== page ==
Using URI hash instead of query strings
For the uninitiated, a URI location hash is everything after the # sign in the URI:
A side note: URI hashes are not transferred back to the server, you can only access them client-side.
Example: Countdown Clock
I have created an example of URI hashes in my Countdown Clock, which allows users to set a timer for a specific date with a message of their choice. By using a URI hash all these settings can be stored in the URI for bookmarking and sharing, while all configuration changes are made completely client-side. Doing the same thing with query strings would require the page to reload with every change.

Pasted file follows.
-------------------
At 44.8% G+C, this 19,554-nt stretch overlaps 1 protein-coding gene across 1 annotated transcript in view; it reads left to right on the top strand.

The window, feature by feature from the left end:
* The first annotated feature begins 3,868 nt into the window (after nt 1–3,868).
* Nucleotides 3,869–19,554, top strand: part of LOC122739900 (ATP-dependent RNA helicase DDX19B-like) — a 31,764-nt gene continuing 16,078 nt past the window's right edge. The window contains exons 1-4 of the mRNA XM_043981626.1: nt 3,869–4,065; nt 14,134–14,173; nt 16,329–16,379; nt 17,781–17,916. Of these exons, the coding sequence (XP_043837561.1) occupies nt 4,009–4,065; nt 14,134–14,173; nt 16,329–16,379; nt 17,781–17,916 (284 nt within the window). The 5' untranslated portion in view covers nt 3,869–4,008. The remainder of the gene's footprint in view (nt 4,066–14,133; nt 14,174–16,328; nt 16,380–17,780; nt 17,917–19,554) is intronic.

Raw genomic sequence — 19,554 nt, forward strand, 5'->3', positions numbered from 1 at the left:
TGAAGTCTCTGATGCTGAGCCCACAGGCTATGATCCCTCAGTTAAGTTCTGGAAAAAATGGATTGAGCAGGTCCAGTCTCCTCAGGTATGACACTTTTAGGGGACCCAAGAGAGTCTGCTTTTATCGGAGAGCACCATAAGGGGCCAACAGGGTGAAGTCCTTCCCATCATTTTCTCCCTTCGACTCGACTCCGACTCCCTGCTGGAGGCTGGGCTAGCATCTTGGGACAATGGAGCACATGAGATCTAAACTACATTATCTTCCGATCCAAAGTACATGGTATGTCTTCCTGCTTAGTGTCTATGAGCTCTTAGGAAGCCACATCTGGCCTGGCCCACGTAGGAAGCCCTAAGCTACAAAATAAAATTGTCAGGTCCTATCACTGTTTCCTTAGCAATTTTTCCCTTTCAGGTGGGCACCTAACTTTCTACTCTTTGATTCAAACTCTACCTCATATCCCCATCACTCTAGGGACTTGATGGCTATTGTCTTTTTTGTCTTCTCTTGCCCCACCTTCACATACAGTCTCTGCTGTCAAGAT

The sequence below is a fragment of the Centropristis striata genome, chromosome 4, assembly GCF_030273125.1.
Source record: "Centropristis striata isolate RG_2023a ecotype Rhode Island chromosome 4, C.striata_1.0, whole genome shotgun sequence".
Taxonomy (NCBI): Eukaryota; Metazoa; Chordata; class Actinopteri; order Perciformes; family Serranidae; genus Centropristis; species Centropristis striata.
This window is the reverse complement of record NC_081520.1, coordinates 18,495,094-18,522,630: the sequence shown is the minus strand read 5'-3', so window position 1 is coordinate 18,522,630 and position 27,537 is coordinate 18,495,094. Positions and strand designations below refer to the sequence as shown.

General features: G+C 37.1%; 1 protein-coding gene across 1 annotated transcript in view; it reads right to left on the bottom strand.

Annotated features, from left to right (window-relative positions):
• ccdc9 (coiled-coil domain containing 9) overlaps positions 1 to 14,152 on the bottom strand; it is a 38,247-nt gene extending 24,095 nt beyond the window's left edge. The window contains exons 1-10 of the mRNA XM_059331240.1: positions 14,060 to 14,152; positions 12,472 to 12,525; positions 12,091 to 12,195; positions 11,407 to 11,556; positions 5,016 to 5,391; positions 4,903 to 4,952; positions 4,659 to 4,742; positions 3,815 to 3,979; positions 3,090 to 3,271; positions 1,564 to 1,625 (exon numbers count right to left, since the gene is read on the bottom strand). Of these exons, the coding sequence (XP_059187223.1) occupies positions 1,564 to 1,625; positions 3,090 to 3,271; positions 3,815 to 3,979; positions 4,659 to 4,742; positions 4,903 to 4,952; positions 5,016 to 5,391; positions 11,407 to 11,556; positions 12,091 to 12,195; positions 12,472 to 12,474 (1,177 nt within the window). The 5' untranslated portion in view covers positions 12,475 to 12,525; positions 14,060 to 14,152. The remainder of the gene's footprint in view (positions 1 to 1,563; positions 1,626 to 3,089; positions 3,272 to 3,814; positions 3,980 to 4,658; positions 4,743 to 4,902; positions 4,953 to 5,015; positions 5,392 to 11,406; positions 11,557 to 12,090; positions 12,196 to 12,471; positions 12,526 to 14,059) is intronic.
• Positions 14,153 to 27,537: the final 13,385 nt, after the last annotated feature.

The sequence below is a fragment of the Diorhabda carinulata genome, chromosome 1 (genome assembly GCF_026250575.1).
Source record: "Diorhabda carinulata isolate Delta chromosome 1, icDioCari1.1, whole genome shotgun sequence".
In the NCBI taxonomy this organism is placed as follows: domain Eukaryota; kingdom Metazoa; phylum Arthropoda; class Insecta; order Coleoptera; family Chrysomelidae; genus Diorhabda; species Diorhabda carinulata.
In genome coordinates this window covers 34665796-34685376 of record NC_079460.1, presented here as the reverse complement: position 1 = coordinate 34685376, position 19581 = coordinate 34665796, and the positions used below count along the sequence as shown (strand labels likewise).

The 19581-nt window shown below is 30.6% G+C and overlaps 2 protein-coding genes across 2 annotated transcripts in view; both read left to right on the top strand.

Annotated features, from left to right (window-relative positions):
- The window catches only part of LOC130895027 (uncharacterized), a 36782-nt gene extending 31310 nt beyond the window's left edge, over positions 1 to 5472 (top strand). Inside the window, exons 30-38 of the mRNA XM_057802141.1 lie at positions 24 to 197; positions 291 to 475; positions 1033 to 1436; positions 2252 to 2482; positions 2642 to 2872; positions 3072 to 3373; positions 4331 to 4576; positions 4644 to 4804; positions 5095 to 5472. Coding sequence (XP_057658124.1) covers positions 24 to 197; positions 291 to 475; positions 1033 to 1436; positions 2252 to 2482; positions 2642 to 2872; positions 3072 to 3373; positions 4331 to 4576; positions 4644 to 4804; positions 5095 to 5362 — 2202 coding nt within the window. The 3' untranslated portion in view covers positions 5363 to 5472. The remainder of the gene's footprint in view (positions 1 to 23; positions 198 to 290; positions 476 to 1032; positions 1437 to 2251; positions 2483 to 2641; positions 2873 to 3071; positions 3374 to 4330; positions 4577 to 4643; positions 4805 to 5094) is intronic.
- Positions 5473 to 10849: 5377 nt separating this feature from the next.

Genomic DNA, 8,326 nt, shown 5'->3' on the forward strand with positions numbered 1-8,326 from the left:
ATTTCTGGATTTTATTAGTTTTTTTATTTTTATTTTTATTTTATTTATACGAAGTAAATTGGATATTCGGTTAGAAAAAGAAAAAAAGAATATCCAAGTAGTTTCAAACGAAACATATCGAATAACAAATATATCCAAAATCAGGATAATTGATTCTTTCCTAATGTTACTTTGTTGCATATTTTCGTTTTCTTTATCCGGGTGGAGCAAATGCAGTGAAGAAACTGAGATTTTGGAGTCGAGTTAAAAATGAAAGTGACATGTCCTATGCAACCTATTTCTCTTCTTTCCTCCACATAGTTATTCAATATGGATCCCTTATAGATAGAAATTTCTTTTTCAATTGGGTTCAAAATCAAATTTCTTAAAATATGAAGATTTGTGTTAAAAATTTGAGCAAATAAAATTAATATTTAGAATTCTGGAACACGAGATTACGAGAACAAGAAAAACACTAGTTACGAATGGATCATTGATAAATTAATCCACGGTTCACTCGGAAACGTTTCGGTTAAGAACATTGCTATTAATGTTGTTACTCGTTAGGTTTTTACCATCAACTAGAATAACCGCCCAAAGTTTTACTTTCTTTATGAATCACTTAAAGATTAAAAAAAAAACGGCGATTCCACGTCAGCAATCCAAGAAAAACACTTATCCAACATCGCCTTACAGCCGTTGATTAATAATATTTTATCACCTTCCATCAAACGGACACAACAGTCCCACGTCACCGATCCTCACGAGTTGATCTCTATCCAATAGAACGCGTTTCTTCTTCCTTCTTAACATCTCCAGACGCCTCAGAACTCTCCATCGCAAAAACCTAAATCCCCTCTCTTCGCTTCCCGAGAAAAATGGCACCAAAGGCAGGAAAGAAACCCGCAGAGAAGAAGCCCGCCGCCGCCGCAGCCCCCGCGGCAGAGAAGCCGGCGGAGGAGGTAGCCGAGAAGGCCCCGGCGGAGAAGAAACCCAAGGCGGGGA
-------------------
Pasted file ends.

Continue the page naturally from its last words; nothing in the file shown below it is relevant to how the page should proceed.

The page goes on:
Original use of the URI hash
Note that the URI hash a.k.a location hash, is actually intended for jumping to named sections within the document. Therefore you should probably ensure not to use hash values that correspond to ID’s of existing HTML elements, or your browser will scroll down to that element.